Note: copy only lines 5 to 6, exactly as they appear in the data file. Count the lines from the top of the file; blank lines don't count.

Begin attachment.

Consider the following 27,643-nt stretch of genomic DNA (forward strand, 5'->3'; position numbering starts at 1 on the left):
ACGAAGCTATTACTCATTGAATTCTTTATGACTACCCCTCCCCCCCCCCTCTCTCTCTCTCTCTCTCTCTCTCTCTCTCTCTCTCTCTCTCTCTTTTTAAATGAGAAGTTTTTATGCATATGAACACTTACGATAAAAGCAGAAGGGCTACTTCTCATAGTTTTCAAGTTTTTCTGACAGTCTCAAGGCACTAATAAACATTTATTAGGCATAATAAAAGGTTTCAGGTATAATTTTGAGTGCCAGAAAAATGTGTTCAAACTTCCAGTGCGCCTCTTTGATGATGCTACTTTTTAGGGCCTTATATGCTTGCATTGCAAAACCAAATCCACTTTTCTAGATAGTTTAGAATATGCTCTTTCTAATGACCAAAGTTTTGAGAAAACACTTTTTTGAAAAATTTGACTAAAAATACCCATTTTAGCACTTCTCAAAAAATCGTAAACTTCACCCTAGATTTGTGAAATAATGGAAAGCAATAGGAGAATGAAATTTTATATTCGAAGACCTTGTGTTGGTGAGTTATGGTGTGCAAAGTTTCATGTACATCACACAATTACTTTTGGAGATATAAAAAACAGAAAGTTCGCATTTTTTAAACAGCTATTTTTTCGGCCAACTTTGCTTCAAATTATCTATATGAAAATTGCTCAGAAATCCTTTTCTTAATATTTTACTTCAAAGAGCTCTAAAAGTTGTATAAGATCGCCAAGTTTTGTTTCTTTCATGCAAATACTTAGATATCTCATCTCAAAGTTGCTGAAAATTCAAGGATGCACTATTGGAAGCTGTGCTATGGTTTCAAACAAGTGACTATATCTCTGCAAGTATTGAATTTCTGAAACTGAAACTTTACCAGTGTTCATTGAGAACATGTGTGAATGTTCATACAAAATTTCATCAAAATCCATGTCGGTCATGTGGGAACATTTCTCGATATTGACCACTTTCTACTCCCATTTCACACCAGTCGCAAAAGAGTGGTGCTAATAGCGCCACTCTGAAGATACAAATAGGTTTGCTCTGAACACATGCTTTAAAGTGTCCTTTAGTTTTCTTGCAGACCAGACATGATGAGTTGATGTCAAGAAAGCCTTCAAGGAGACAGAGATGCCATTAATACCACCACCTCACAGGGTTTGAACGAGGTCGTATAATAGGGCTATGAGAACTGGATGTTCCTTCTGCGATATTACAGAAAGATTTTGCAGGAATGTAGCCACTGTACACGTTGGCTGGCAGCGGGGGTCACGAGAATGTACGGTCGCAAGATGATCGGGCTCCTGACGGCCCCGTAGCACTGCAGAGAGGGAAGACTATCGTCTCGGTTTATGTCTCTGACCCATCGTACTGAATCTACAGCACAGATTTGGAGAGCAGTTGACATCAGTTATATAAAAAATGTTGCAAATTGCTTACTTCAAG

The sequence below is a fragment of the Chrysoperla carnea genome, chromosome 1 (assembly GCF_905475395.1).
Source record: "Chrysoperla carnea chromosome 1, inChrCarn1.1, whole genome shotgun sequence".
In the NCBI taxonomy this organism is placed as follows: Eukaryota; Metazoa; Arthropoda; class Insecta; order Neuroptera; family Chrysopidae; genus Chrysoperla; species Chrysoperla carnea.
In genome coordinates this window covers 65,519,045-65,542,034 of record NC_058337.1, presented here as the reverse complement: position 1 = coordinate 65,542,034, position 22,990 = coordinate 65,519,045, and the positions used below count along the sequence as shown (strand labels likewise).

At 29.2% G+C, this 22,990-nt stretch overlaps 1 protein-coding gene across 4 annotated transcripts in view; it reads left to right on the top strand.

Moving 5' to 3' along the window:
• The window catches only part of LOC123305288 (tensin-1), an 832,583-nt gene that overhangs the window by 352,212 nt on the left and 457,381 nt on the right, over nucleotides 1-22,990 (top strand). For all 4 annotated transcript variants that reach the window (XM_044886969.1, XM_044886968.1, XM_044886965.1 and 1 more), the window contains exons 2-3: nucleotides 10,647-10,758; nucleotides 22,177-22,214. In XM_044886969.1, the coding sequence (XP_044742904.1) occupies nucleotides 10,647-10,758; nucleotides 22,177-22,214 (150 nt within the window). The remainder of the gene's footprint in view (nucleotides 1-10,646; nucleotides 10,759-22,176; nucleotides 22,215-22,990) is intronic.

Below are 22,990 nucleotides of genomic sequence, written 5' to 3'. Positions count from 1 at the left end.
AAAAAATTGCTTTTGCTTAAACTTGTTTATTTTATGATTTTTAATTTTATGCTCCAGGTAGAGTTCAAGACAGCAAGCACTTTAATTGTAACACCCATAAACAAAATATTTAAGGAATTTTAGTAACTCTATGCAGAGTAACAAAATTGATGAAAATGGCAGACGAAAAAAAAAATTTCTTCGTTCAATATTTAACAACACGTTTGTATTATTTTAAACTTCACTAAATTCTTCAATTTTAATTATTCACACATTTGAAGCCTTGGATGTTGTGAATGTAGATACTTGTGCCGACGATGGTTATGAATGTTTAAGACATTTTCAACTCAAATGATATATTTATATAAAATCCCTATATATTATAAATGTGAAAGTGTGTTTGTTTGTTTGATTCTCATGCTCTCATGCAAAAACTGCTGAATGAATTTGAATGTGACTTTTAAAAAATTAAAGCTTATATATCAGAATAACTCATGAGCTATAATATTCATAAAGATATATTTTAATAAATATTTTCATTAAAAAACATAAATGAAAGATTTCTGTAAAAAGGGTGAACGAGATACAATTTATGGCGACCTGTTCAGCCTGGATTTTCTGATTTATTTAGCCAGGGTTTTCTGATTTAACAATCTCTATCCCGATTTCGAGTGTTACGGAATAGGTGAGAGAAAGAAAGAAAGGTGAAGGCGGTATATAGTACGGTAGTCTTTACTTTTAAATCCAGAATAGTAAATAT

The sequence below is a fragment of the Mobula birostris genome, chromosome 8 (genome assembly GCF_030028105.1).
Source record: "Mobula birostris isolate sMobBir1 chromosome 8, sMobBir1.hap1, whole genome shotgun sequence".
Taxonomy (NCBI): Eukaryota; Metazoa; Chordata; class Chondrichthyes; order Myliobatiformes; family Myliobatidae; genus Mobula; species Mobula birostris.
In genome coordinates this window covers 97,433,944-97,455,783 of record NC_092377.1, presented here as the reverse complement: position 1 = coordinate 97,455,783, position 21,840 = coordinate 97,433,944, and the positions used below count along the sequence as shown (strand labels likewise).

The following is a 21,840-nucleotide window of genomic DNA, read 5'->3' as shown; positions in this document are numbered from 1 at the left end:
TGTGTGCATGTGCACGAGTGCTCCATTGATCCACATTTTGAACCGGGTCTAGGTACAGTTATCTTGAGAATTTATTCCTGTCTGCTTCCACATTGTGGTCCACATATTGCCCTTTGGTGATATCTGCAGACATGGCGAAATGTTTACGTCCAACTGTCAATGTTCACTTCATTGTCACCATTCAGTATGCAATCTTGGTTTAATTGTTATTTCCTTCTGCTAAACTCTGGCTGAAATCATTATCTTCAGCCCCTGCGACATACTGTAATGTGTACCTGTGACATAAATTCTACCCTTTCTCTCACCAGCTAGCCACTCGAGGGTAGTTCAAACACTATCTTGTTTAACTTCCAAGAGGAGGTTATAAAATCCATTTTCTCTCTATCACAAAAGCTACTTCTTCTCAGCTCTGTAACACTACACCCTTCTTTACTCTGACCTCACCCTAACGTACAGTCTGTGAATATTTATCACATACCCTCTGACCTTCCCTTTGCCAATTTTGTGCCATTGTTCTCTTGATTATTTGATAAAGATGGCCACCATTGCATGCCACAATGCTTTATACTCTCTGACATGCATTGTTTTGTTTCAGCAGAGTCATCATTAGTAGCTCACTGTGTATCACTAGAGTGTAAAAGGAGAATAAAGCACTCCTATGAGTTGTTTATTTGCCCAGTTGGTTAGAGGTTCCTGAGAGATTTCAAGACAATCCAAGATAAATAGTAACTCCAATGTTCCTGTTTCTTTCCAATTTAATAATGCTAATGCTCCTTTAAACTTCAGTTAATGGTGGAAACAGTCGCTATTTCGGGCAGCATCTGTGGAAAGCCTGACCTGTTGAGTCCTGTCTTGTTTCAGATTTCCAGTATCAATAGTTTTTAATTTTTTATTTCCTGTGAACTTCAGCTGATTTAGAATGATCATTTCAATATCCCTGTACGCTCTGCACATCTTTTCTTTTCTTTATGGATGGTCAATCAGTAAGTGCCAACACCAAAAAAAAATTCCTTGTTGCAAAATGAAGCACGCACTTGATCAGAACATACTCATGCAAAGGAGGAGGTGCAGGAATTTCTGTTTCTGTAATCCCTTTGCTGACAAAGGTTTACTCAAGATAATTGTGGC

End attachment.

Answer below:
In the NCBI taxonomy this organism is placed as follows: Eukaryota; Metazoa; Arthropoda; class Insecta; order Neuroptera; family Chrysopidae; genus Chrysoperla; species Chrysoperla carnea.
In genome coordinates this window covers 65,519,045-65,542,034 of record NC_058337.1, presented here as the reverse complement: position 1 = coordinate 65,542,034, position 22,990 = coordinate 65,519,045, and the positions used below count along the sequence as shown (strand labels likewise).